Q: iPod segment is price elastic; Mac is inelastic. What about iPhone – is it elastic? Inelastic? Would price reductions make sense?
Tim: It’s clearly elastic. The price, talking to the US market, moving from $599 to $399, then to $199 iPhone 3G, significant jumps in the run rate have taken place. The $199 level contract inclusive is a compelling value and we see nothing in the marketplace that is anything close to it. We are years ahead of the competition in software, throw in the Apps and downloads, and we feel very good about our competitive position.
Q: What about in markets where the iPhone is priced too high?
Tim: Some countries are non-subsidized markets, largest market is India. Sales are clearly materially less in those markets than in subsidized markets. We’re evaluating the best way to play in these markets; we know there’s a huge market opportunity there and will make adjustments there to participate in a more material way. We’re not going to play in the low-end voice phone business. That’s not who we are and not why we’re here. We’re building the world’s best phone.
Q: Apple TV?
Unit sales were up almost 3x over year ago quarter; let me be clear, we still consider this a hobby. But it is clear that movie rental business has really helped Apple TV, and will continue to invest in it because we think something will be there in the future.
Q: iPhone channel inventory was previously 2m units. What about now?
Tim: We had a channel build before for iPhone 3G; in Q1, despite launching in 20 countries and expanding prior channels, we had lower than normal inventory. Our current level is something we’re comfortable with.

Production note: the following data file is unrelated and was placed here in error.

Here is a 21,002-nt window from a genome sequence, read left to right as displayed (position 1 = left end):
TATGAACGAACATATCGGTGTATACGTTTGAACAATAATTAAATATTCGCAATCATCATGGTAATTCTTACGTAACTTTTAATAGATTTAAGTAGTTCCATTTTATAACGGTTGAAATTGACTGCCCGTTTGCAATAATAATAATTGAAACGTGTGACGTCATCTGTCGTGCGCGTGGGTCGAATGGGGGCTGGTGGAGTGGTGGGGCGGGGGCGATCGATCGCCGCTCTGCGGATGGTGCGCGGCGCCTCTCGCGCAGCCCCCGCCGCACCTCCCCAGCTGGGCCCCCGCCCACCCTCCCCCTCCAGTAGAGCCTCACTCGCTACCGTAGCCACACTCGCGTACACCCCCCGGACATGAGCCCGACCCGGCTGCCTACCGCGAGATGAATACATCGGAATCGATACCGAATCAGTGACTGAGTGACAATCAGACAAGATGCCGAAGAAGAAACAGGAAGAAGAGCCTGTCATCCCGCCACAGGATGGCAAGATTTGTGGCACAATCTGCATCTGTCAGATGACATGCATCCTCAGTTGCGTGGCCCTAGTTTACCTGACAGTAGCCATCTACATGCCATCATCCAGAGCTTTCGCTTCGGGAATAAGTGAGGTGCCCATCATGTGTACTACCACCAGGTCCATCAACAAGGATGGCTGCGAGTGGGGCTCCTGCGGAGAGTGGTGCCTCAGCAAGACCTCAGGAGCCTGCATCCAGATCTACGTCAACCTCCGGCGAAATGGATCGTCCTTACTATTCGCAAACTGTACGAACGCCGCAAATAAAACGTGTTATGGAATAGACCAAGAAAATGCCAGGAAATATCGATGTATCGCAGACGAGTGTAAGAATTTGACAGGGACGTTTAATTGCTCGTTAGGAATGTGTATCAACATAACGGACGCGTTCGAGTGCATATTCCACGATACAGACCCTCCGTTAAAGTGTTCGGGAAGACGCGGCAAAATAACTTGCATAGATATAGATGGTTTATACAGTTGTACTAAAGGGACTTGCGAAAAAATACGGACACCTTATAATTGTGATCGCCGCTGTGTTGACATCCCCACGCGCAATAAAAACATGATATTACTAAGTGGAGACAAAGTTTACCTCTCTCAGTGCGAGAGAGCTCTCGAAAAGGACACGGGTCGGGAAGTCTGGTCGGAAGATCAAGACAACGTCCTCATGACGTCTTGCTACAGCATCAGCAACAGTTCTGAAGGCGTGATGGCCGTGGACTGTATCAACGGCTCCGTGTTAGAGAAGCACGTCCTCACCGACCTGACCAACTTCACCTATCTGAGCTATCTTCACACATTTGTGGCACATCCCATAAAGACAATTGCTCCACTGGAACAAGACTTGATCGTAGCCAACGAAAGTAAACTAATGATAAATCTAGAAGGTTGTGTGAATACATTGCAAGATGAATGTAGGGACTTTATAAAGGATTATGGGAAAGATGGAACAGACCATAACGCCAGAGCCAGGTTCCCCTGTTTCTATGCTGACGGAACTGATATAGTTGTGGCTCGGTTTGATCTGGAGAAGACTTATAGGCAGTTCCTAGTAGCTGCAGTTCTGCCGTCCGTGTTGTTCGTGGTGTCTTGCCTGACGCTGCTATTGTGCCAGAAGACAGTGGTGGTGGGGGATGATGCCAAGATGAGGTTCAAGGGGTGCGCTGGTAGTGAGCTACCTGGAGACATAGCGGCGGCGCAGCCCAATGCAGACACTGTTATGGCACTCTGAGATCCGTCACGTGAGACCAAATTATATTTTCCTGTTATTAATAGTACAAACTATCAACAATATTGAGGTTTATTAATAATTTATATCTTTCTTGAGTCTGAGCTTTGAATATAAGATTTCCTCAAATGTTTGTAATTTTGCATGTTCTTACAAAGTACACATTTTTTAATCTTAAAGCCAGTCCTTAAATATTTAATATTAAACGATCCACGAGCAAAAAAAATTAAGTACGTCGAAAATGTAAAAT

Q: But how many weeks of inventory are you at?
Tim: We’ve drawn down the inventory by 250,000. We can’t be certain about seasonal patterns of demand right now, but we feel comfortable with our current inventory level.
Q: Relative strength of iPod business in U.S. domestic versus international?
Tim: In terms of geography, US – iPod sales contracted 3% YOY at the retail level. So all of the growth that you see in our numbers was all international. Linearity at worldwide level would look similar worldwide, but we saw a rush of buying at end of quarter. All of growth was in the last week of quarter. We attribute to macroeconomic environment.
Q: How did retailers discount iPods?
Peter: Gift cards and the like; we haven’t seen as much of this post holiday.
Q: There are a number of competitors coming to the market, many with their own variance on the experience iPhone initiated… Palm Pre, Android, etc. Beyond a powerful leadership in applications, how will you sustain?
Tim: It’s difficult to judge products that are not yet in the market. iPhone has sold over 17m units thus far, highest overall customer satisfaction in many different surveys. Said since the beginning that software is the key ingredient. If we had many different types of hardware, that wouldn’t be enticing to software developers. We approached this as a software platform business, and approach it fundamentally different from those who view it from a hardware point of view. As long as they don’t rip off our IP – we’ll go after anyone who does – we are okay with competition.
Q: Until Palm came out… Palm seems to particularly directly emulate the kind of touch interfaces that you had innovated, and patented. Is that what you’re referring to?
Tim: I don’t want to talk about any specific company. We think competition is good; it makes us all better. We will go against anyone, but will not stand for having our IP ripped off and will use whatever weapons we have at our disposal.
Q: App Store split – paid versus free? Will you break revenues out from iTunes?
Peter: We won’t discuss the split of apps. And won’t split the revenues out of iTunes.